Thanks in large part to the past efforts of European American ethnic lobbies, family unification has long been at the top of the US immigration agenda. The latest immigration reform proposals being discussed in the US Congress, however, pit family reunification visas against visas for highly skilled workers. In order to keep immigration at levels that are palatable for some on the right, the Senate is considering cutting visas for extended family members but increasing visas for special classes of workers. This would be a move toward an Australian- or Canadian-style “points” system for allocating visas by skills.
How should Asian Americans feel about this? Contrary to stereotypes, Asian Americans occupy both ends of the skill/income distribution. Many Asian immigrants came here on skills-based visas. Some came here for college or graduate school and stayed, while others came here directly from other countries to work in technical fields. However, many other Asian Americans came via family reunification visas. As The Hill reports:
Asian immigrants are heavy users of family visas. By November 2012, Asians made up about 40 percent of those waiting for a family visa, according to a State Department study. Mainland China, the Philippines, South Korea and Vietnam rank among the top countries that have immigrants waiting for family visas as siblings of U.S. citizens — the category that will be ended under the Senate bill.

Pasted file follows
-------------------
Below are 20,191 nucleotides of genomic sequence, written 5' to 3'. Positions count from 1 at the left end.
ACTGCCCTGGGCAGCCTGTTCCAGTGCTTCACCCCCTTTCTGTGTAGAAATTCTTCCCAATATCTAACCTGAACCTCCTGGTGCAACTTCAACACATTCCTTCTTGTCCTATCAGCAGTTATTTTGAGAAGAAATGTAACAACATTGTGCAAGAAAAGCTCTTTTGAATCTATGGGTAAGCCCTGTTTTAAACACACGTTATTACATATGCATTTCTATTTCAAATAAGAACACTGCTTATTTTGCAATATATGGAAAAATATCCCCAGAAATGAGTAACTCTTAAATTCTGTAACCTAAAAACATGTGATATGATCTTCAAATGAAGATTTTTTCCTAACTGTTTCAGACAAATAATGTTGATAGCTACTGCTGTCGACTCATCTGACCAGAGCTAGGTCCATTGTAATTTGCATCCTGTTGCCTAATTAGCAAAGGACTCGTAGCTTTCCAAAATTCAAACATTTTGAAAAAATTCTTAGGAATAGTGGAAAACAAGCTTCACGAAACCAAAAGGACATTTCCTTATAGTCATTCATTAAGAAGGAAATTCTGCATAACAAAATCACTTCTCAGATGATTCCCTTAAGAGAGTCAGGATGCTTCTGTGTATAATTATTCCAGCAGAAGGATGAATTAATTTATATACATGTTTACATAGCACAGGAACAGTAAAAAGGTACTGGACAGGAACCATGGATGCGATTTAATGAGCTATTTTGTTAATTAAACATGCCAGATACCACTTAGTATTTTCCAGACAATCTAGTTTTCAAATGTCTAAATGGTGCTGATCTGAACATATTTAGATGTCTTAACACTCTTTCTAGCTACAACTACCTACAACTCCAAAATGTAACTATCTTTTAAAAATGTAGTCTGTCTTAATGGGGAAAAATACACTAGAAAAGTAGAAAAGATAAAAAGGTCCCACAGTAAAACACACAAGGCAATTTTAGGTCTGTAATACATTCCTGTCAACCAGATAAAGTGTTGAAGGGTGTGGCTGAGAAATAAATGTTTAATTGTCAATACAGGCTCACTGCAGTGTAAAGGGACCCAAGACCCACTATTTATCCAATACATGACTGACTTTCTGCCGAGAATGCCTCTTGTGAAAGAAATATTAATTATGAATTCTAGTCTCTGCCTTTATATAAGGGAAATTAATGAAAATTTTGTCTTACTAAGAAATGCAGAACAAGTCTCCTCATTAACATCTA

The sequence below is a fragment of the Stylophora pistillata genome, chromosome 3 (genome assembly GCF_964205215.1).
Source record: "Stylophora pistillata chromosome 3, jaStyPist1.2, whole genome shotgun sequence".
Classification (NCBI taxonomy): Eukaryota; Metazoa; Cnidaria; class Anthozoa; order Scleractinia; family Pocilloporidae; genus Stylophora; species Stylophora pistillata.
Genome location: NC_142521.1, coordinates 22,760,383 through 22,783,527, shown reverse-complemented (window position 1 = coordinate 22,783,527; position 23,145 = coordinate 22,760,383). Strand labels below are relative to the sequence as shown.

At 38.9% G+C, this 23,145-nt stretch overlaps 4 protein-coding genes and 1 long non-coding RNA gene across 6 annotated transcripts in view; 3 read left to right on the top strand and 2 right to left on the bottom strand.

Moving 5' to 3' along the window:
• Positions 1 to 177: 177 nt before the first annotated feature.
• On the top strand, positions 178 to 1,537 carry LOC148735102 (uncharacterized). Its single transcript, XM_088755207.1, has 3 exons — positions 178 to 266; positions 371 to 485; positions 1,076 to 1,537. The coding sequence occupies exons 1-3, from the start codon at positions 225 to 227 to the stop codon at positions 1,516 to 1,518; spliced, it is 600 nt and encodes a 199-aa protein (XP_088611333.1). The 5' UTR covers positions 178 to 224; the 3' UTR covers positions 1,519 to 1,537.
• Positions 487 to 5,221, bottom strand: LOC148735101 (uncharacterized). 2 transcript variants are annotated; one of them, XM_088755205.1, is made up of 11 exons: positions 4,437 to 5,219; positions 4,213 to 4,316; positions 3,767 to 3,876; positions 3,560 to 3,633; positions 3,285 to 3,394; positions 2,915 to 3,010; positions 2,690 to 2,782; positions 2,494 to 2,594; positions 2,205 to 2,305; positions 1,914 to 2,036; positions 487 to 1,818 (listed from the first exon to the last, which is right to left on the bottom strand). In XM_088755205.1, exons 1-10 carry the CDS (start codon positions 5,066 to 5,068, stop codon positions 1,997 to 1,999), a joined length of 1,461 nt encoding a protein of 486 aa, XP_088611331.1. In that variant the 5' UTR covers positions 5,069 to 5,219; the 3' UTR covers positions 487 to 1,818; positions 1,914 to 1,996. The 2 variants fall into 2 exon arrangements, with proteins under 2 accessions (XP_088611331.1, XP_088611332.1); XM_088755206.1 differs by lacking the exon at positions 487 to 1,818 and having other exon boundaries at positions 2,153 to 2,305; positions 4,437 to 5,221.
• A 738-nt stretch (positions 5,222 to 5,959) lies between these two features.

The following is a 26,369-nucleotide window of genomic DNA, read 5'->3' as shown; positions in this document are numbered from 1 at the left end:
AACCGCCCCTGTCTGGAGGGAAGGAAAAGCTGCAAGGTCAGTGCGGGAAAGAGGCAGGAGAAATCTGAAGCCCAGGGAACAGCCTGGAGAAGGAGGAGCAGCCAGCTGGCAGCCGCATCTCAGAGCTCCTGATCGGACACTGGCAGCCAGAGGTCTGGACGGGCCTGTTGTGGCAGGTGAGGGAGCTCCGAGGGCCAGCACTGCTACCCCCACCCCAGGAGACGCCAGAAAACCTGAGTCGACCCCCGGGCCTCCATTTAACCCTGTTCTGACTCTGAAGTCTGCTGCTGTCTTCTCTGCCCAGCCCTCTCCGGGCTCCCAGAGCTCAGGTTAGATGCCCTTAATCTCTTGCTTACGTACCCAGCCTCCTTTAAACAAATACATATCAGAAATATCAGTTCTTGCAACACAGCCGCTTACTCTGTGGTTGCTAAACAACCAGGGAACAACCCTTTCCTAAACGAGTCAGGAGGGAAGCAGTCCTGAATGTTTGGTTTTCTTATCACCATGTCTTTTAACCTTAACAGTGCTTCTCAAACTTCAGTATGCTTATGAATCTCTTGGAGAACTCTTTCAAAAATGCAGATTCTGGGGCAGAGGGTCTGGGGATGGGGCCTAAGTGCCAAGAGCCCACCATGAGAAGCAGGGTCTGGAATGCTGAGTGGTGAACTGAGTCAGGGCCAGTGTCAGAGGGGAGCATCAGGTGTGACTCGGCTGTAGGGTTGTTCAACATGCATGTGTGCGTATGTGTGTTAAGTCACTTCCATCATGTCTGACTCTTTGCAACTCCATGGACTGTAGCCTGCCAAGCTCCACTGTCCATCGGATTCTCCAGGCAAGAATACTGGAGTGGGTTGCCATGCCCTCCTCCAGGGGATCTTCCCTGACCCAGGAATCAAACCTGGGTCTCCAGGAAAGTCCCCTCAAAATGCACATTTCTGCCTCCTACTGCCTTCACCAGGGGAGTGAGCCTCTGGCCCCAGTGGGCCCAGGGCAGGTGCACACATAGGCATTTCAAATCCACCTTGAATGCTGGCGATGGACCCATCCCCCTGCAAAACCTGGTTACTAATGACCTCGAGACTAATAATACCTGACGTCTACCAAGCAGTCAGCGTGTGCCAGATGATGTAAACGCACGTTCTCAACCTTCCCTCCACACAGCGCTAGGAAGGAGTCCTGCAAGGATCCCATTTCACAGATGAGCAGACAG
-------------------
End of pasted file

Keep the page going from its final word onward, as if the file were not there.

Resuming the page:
On the one hand, highly skilled scientists, engineers, and other workers from Asia will have more opportunities to come to the US to work and innovate. That is undoubtedly a good thing. On the other hand, other Asian Americans would continue to be separated from their brothers, sisters, and adult married children, with no pathway for them to come to live in the US legally unless they had these skills that are highly in demand.
More visas for highly skilled workers should not come at the expense of family reunification visas. Both types of immigrants contribute to the American economy and to the well-being of the American people in different ways. We shouldn’t let this either-or proposition split the already fragile Asian American coalition apart.